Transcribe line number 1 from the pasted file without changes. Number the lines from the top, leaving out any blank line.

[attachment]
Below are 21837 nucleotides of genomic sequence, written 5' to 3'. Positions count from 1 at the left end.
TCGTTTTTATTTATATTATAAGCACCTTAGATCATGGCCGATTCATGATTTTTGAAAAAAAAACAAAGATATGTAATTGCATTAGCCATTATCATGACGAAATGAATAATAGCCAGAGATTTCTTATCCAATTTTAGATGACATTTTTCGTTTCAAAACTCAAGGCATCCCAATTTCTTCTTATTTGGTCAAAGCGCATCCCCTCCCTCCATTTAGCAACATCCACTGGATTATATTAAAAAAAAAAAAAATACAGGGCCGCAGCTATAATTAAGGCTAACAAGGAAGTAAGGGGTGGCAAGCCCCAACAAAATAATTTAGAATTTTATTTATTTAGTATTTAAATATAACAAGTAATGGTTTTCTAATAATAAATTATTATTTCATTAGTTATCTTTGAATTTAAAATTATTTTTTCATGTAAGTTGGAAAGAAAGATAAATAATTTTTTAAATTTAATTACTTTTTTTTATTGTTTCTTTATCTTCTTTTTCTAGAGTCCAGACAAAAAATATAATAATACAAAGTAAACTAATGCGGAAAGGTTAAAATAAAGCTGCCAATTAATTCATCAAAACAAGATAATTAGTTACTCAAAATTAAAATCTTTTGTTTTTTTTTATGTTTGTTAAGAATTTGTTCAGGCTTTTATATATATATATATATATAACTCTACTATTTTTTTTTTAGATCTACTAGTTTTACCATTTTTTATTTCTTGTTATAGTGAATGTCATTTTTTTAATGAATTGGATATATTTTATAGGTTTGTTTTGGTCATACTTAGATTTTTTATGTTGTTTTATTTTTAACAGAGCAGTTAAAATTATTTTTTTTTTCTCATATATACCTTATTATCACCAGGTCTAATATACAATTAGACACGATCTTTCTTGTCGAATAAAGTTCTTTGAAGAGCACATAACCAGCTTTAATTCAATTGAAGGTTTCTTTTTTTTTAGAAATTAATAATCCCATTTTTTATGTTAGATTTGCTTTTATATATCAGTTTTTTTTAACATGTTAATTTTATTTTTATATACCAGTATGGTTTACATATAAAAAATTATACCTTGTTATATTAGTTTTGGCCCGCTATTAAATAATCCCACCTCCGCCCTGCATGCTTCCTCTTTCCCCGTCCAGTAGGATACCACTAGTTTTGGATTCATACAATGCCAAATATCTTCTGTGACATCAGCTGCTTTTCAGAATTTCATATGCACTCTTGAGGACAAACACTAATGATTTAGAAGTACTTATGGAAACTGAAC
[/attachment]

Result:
Below are 21837 nucleotides of genomic sequence, written 5' to 3'. Positions count from 1 at the left end.